News Column

Tribeca 2013: Will Forte runs and jumps (carefully) to a new phase

April 27, 2013

YellowBrix

April 27--NEW YORK--Will Forte takes a breath and measures his words carefully, as Will Forte is generally wont to do, when asked how a man known for comedy suddenly finds himself in some finely wrought prestige dramas.

"It wasn't a conscious decision to start doing this," the actor said in an interview here earlier this week. "It just kind of happened."

The "Saturday Night Live" veteran is speaking just as his new film, the Ireland-set "Run & Jump," is world-premiering at the Tribeca Film Festival. It's the first of what will be two unexpectedly dramatic turns for the 42-year-old actor. He will again be under the press lights for "Nebraska," Alexander Payne's father-son road trip dramedy, when it premieres at the Cannes Film Festival next month.

As for "Nebraska," Forte landed the part somewhat fortuitously. He'd gotten ahold of the script from his agent and, on a bit of a lark, sent in a tape to Payne. When he didn't hear back for four months, he thought his shot was over. "I went for it even though I didn't really think I could get it," said Forte, who described himself, seemingly only half-joking, as "a worst-case scenario kind of person." Then he got a call to come in for a reading, and soon after landed the role.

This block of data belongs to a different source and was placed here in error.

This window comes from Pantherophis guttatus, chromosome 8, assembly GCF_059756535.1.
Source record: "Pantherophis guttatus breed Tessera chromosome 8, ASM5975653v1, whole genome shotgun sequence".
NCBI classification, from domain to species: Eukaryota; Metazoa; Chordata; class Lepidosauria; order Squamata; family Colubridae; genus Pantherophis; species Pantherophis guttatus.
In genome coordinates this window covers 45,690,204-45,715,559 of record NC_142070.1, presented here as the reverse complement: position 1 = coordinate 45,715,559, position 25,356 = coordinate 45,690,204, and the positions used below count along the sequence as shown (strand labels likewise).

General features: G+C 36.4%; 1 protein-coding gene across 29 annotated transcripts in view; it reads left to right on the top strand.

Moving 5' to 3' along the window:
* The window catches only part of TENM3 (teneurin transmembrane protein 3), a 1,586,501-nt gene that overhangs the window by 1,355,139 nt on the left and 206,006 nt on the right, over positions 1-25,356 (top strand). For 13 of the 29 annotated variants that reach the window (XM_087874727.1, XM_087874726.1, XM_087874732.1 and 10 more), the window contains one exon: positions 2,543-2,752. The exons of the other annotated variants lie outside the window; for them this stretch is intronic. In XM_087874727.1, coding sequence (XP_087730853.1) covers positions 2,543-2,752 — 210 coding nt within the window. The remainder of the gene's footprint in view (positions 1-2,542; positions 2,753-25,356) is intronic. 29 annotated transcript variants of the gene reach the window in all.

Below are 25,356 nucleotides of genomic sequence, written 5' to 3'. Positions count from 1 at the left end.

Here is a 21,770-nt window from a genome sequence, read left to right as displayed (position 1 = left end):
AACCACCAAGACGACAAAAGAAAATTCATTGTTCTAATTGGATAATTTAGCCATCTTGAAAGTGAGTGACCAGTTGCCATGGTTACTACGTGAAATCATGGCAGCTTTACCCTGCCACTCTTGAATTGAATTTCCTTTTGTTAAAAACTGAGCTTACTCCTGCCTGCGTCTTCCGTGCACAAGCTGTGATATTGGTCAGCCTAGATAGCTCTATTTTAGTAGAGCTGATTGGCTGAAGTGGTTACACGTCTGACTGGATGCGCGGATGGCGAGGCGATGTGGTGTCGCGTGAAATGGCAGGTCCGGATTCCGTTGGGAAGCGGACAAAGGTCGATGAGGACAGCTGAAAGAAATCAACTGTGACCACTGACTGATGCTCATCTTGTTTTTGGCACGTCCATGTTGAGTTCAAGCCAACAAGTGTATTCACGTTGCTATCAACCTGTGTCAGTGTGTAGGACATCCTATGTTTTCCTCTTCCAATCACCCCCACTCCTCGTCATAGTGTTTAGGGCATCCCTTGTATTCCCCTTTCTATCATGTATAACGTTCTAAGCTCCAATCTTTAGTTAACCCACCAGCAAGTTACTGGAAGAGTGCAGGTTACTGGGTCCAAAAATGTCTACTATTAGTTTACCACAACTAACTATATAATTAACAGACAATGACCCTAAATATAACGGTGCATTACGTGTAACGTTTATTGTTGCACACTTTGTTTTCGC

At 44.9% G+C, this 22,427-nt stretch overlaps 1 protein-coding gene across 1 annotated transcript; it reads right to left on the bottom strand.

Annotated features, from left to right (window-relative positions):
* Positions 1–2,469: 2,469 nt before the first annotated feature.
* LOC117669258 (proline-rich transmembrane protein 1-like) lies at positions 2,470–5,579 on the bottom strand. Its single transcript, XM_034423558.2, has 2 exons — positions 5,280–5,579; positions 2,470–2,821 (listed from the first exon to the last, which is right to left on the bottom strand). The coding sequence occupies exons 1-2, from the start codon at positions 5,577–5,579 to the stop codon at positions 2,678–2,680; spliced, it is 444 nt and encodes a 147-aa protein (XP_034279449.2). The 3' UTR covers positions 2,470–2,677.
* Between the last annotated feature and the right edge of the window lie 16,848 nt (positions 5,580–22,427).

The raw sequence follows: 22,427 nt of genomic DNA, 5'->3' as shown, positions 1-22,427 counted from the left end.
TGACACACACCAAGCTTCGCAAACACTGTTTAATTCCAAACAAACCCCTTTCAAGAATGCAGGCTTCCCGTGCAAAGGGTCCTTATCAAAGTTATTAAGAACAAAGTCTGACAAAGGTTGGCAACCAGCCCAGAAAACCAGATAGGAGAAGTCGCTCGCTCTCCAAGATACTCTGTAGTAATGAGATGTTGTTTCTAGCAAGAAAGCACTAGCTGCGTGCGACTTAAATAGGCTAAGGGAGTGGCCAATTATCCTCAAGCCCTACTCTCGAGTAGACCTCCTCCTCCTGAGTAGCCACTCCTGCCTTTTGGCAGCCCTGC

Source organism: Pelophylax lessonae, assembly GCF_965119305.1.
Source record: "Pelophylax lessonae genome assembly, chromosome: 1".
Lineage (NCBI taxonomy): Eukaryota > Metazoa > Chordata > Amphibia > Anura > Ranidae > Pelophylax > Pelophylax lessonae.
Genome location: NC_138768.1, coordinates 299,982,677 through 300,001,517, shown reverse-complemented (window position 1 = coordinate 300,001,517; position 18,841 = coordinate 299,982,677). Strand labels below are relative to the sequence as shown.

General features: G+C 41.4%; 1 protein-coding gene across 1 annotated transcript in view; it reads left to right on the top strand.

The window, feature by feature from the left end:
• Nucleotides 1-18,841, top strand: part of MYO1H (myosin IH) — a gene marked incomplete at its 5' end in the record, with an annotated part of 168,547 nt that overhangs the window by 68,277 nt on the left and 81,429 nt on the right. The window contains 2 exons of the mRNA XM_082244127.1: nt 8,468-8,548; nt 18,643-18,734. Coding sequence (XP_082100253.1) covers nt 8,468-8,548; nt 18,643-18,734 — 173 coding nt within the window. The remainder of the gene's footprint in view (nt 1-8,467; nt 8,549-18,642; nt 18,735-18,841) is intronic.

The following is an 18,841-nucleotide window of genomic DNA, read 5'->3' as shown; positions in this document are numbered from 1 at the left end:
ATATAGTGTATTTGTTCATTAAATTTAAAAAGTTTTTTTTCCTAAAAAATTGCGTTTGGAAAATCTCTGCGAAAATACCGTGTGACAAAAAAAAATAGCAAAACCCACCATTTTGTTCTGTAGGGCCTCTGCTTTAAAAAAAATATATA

Forte acknowledged Cannes was not a place he imagined himself ending up. (He's never been to the festival and seemed eager to learn about the rites of the glitzy springtime circus.)

What "Nebraska" itself looks like remains to be seen. Payne's movie, which he has long wanted to make, is said to contain autobiographical overtones--the director grew up in the state--but beyond the road trip (shades of "Sideways"), the father-son relationship and a plot point involving a potential lottery win, much about the film remains in the shadows.

Forte wouldn't offer much about the film but allowed that, for all the serious themes, "Nebraska" will have its mix of Payne-like human comedy "I think audiences are going to laugh," he said, calling it a movie that's "dramatic and beautiful--there are a lot of things going on."

As for Forte's own juggle, he said he's slowly coming to terms with it. "I'm used to doing things that are big and dumb. In a lovable way, of course." he said after pausing for a minute to contemplate the issue. He took another breath. "This is all really new."

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